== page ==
There are no words for the loss of the child

My nephew, Archer Beeme, has a unique name because he has a unique story.

A year before Archer was born, my sister miscarried. As I try and think of a sentence to elaborate on what she must have felt, I feel a lump forming in my throat and tears in my eyes.

There are no words for the loss of a child.

After experiencing this loss, when my sister became pregnant with Archer, she was afraid to hope.

But everything changed at her first sonogram. The doctor turned the screen toward her, and a repetitive flash of light on the monitor caught her attention — his heartbeat.

Throughout her pregnancy, my sister prayed that God would keep that little beam of light going. My sister and brother-in-law didn’t want to know the gender of their child during pregnancy, but affectionately called him “Baby Sunbeam” through the rest of the nine months.

When Archer was born, it only seemed natural to find a way to incorporate "Baby Sunbeam" into his legal name; so he is named Archer Beeme. His little light kept shining, and I am delighted to call him my nephew.

We just celebrated Archer Beeme’s third birthday. These are not just birthday parties — they truly are celebrations. Archer is a life that was prayed for, hoped for, and dreamed about before we ever met him. We are grateful for his life, and the little light that he is.

Archer blows out the candles on his birthday cake with a little help from dad (Lindsey Minerva/ World Vision).

I feel blessed that Archer was born into a family with parents who love him. I don’t worry about him having enough to eat, access to medicines, or clean water to drink. I know that he has every chance at living a full, healthy life. I look forward to celebrating many more birthdays with Archer and my family.

What breaks my heart is knowing that parents around the world don’t have that same peace of mind.

Right now in Angola, drought and food shortages are threatening millions. News sources aren’t saying much on the subject, but the most vulnerable amidst the crisis are children.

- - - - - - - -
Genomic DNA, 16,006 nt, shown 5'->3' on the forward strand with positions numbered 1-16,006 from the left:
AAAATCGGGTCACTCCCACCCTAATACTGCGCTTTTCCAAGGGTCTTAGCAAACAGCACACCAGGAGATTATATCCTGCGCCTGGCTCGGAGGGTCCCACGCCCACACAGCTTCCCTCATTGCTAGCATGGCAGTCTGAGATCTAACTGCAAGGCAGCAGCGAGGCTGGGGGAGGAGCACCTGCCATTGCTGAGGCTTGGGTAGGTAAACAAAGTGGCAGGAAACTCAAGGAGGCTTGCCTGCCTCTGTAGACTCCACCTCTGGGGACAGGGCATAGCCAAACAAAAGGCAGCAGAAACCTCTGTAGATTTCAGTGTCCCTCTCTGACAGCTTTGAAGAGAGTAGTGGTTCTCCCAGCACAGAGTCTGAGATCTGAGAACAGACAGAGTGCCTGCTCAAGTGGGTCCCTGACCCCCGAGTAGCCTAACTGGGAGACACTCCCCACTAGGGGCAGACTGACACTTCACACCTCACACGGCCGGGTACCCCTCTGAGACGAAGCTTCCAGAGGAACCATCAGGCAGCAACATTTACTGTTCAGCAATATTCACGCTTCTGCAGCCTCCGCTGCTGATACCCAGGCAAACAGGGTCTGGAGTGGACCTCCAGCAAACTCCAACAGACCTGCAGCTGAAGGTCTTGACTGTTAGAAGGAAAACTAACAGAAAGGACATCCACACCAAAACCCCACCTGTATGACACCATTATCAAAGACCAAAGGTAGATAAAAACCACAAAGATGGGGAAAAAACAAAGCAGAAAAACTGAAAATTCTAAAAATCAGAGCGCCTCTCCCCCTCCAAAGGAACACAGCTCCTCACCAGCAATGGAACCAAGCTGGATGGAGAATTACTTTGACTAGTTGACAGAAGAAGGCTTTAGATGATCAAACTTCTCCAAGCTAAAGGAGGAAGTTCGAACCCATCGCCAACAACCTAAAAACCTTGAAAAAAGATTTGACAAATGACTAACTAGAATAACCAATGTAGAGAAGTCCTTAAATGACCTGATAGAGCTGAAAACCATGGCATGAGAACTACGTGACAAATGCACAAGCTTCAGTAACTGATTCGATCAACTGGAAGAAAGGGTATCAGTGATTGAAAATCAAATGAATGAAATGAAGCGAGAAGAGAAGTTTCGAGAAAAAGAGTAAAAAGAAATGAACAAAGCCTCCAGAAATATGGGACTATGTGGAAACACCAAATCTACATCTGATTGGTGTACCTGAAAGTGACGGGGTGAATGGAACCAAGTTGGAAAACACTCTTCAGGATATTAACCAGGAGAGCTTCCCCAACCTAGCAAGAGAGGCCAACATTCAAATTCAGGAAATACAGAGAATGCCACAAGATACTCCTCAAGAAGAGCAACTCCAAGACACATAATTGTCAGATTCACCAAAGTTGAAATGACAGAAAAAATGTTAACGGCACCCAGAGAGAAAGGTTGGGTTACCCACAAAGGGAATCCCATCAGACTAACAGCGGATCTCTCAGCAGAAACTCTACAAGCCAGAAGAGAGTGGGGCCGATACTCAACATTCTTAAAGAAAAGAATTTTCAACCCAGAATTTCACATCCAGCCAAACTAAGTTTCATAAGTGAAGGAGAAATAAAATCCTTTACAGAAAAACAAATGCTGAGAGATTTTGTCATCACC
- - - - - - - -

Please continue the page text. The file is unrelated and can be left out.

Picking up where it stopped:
Laurinda, a pregnant mother of seven, is one of many who are suffering. Her youngest daughter, Emelinda, became sick with a fever and diarrhea. In order to get help for her, Laurinda must walk hours down a rough dirt road with her daughter.

Today alone, a lack of access to food, clean water, and immunizations means that 20,000 children won’t reach their fifth birthday. Malaria, pneumonia, malnutrition, water borne illnesses, and many other diseases are claiming victim after victim.

Mothers and fathers have no choice but to watch helplessly as their children fight to survive, and lose.

There are no words for the loss of a child.

But every day, parents are forced to face this unspeakable pain -- and they shouldn’t have to. It’s not a question of a parent’s desire to see their child survive. It’s not that we don’t know how to treat these diseases. It’s a matter of resources.

This is unjust.  No parent should have to watch their child lose their life to a treatable, preventable disease.

Emelinda deserves medical care just as much as Archer.

If a child reaches their fifth birthday, their chance of surviving dramatically increases.

Reaching this crucial age requires simple, effective interventions like bed nets to prevent malaria, and access to immunizations.

Simple preventative measures mean that children have a better chance at reaching their fifth birthday and a long healthy life. For parents, it means celebrating the life of their child, year after year.

What are your thoughts on the injustice of preventable child deaths?

World Vision has developed the Survive to Five™ Challenge to help children get access to this critical care.

Because of the effectiveness of our work, we have been awarded grants that will triple any contribution made to this program. You can help children gain access to necessary care by giving to the Survive to Five™ Challenge.

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